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Product, Service & Design Innovation
How Circularity, AI Are Mending Cracks in Our Fractured Food System

Naturally, food and its many issues has been a major topic this week at SB’23 San Diego. Here, two panels of innovators share their approaches to filling in systemic gaps in our food system.

Redirecting would-be food waste to nourish communities

L-R: Whitney Dailey (moderator), Jordan Schenck, Lara Ramdin

A Monday afternoon workshop showcased different approaches to tackle the global food waste crisis. In the nonprofit sphere, Food Forward and ReFED both provide impactful but very different solutions. Food Forward emerged from straightforward narrative when founder Rick Nahmias noticed perfectly good fruit from residential trees going to waste in his neighborhood; and this simple observation sparked the birth of a nonprofit that has since evolved into a large-scale operation — bridging the gap between suppliers with surplus produce and smaller food pantries to ensure perfectly good, yet somehow unsellable, nutrition reaches those in need. Food Forward’s hands-on model is deeply ingrained in a humble recognition and dedication to stick to doing what they know how to do best — a formula that Nahmias said has been the cornerstone of its continued success. He emphasized the tangible connection between picking fruit and the immediate impact on individuals' nutrition. The hands-on, analog nature of this experience “provides a unique and inclusive way to address food loss and mitigation, offering distinct advantages over many other environmental causes.”

In the same vein, ReFED has been a consistent and invaluable source of data-driven insights and tools for stakeholders committed to instigating change. As VP of Capital, Innovation, & Engagement Alexandria Coari explained, the nonprofit aims to support organizations with “boots on the ground” by providing three key things: knowledge, network and capital. While its historical approach centered on responding to business requests, ReFED is responding to the need to accelerate the progress in solving food waste with proactive business engagement to create tailored waste-reduction plans.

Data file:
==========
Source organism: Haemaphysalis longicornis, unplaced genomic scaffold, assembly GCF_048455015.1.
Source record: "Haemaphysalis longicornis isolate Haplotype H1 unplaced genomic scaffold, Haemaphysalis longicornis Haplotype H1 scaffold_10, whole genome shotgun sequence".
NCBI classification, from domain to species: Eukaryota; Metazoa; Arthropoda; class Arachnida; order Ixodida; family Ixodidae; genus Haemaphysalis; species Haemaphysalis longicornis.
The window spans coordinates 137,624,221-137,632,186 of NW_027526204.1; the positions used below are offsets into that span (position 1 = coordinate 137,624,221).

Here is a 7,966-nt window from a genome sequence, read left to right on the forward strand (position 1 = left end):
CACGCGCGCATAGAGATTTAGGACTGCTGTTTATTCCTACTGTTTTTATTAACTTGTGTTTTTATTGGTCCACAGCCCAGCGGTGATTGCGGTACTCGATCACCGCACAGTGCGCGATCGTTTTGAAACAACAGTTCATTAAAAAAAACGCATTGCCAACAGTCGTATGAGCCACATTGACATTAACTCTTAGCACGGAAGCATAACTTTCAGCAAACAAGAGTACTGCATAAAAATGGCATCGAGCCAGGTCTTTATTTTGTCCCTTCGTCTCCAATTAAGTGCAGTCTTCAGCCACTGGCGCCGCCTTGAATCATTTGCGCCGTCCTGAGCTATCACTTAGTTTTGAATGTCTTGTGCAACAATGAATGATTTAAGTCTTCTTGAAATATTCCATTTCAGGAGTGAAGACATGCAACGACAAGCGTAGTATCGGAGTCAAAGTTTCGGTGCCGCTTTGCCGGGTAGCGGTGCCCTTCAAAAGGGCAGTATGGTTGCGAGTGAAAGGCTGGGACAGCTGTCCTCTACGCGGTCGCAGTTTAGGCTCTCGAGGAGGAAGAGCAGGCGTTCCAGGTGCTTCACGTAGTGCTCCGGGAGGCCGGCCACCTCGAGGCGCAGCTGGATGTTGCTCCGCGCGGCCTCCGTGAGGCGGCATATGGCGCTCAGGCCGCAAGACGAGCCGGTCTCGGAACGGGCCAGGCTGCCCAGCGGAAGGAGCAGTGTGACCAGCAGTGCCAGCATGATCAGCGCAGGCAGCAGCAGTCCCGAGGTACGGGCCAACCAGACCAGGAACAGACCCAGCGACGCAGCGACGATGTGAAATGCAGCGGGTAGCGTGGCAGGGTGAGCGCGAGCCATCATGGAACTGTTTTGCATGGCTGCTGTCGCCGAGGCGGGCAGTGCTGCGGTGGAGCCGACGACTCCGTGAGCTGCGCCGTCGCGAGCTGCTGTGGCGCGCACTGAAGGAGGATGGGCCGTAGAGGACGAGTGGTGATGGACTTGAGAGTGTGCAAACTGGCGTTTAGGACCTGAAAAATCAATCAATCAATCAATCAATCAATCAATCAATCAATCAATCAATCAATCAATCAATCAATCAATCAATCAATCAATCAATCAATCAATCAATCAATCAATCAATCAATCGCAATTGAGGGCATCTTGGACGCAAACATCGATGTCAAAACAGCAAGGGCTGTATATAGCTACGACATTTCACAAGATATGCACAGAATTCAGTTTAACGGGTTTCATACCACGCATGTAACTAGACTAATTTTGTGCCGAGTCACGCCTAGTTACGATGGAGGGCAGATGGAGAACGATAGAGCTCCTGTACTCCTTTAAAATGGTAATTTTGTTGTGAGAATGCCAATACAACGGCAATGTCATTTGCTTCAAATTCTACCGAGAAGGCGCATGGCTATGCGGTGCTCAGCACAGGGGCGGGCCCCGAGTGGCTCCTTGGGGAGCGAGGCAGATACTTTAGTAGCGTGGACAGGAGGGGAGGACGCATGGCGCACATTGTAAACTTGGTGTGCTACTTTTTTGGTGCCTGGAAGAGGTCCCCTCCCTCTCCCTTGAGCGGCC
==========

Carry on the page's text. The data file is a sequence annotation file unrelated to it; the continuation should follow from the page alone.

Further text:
In the realm of startups, Lara Ramdin — Chief Innovation & Science Officer at Upcycled Foods, Inc — brings a rich background from her experience at major corporations including Dole. With this contrast, Ramdin’s experience as a one-woman R&D team at Upcycled Foods (parent company of ReGrained) demonstrates the advantages that startups have to address key sustainability issues — such as being able to have a niche focus on a specific issue, out-of-the-box thinking coupled with agility for rapid prototyping.

Jordan Schenck, Chief Brand Officer at Flashfood Inc — who previously worked with several startups — emphasized the importance of maintaining a connection to your original audience to remember the reasons behind their loyalty to your brand. In driving consumer engagement, Schenck described the strategy of cultivating a formula to evoke a sense of urgency and action for customers to seize the opportunity to purchase still-perfectly-good food through the app while concurrently increasing the effectiveness of our collective efforts to combat food waste.

Could AI bring about the true transformation needed in food and ag?

Mineral's AI-powered rovers have helped the company generate a massive database of plant images and data | Image credit: Mineral

The growth in the utilization of artificial intelligence (AI) in business is nothing short of remarkable, as companies increasingly recognize its potential to enhance efficiency and gain a competitive edge. With global AI spending reaching new heights, its use is not limited to tech companies — industries including healthcare, finance, retail and manufacturing are also rapidly adopting AI technologies. For instance, the global AI in healthcare market is expected to reach $51.3 billion by 2027, growing at more than 40 percent a year from 2020.

In a recent PwC survey, 54 percent of business executives said that AI has already increased productivity in their organization. And according to McKinsey, AI can lead to cost reductions of 20-30 percent in call center and support operations.